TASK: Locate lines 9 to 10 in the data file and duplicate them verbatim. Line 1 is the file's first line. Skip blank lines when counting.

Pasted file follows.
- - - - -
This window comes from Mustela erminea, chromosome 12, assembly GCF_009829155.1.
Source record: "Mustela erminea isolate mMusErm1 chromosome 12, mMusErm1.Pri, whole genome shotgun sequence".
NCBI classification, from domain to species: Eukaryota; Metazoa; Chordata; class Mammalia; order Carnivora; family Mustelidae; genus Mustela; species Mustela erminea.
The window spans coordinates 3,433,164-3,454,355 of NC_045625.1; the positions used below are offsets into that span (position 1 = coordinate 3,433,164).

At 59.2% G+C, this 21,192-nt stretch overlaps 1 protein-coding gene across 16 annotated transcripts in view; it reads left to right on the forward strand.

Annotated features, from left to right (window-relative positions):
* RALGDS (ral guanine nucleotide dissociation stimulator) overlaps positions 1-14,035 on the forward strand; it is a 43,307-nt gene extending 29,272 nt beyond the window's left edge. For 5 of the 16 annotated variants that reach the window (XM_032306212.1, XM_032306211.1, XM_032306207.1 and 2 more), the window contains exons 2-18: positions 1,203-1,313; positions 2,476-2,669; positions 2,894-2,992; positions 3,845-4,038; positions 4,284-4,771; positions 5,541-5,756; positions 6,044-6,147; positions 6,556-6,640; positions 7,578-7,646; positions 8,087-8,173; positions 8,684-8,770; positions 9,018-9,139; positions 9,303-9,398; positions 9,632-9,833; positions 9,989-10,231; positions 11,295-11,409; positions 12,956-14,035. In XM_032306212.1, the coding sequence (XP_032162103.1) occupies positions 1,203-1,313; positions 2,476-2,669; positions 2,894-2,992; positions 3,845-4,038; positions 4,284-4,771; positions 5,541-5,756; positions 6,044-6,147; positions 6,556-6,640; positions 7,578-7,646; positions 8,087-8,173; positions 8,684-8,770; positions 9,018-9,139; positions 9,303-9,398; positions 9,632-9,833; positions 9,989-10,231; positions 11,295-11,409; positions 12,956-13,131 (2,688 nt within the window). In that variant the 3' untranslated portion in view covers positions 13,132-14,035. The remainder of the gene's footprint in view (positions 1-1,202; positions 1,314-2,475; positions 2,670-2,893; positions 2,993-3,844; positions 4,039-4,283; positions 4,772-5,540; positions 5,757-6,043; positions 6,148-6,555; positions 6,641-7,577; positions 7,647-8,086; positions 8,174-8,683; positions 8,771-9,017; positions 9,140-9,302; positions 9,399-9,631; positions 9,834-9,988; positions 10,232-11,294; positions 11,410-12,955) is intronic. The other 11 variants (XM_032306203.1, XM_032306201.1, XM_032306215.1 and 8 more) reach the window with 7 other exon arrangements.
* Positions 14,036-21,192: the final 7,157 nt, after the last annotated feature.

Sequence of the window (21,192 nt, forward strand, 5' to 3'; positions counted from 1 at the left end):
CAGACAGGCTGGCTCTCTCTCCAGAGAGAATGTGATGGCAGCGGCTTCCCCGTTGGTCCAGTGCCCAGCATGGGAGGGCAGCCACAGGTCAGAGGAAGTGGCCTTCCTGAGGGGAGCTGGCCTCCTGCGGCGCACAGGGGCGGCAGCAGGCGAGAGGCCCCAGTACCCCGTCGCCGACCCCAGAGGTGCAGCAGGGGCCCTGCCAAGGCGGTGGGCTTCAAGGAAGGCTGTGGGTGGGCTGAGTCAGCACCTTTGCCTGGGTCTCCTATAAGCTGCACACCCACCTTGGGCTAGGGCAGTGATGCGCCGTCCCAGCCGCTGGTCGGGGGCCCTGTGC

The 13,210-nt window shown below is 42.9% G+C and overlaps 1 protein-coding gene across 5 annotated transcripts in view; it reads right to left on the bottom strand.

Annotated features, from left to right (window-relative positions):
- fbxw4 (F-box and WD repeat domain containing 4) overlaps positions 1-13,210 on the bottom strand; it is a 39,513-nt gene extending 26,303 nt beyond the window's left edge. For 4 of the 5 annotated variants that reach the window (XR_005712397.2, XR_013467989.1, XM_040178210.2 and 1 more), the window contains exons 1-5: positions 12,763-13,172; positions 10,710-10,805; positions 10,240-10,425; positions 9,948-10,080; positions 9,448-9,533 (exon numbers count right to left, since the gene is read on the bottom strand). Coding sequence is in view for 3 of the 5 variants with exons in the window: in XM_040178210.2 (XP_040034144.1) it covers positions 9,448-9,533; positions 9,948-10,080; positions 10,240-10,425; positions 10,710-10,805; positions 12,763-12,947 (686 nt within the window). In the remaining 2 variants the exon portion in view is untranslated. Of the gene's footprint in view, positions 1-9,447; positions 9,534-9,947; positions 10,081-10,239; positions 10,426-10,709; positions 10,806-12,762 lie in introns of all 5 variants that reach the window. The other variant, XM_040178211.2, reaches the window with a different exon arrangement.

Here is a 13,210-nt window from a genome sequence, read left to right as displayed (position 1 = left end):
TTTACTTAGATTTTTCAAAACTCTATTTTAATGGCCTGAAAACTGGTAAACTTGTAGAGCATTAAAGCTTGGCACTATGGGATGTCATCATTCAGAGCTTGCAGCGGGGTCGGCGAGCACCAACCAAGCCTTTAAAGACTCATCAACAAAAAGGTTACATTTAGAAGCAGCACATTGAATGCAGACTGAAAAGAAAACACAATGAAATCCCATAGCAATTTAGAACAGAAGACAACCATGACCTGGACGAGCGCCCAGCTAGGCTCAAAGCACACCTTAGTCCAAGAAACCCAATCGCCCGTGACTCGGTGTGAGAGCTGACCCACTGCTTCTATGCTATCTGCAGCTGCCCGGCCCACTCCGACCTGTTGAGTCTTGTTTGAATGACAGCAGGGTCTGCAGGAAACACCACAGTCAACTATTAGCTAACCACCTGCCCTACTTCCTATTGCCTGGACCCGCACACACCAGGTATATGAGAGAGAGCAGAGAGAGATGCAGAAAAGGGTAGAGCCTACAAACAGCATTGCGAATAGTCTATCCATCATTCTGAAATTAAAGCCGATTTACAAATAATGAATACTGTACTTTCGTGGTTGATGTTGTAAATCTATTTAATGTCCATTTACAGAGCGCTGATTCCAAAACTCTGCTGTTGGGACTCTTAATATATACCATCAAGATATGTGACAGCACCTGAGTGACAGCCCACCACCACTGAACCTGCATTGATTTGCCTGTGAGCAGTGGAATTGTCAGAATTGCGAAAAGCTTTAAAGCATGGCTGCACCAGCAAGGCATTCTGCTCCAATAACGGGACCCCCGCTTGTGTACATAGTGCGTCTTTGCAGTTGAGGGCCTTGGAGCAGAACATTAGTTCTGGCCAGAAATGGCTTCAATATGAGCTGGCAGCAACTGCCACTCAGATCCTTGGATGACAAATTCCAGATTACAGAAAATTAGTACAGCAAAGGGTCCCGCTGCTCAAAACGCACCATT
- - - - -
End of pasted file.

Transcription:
Sequence of the window (21,192 nt, forward strand, 5' to 3'; positions counted from 1 at the left end):
CAGACAGGCTGGCTCTCTCTCCAGAGAGAATGTGATGGCAGCGGCTTCCCCGTTGGTCCAGTGCCCAGCATGGGAGGGCAGCCACAGGTCAGAGGAAGTGGCCTTCCTGAGGGGAGCTGGCCTCCTGCGGCGCACAGGGGCGGCAGCAGGCGAGAGGCCCCAGTACCCCGTCGCCGACCCCAGAGGTGCAGCAGGGGCCCTGCCAAGGCGGTGGGCTTCAAGGAAGGCTGTGGGTGGGCTGAGTCAGCACCTTTGCCTGGGTCTCCTATAAGCTGCACACCCACCTTGGGCTAGGGCAGTGATGCGCCGTCCCAGCCGCTGGTCGGGGGCCCTGTGC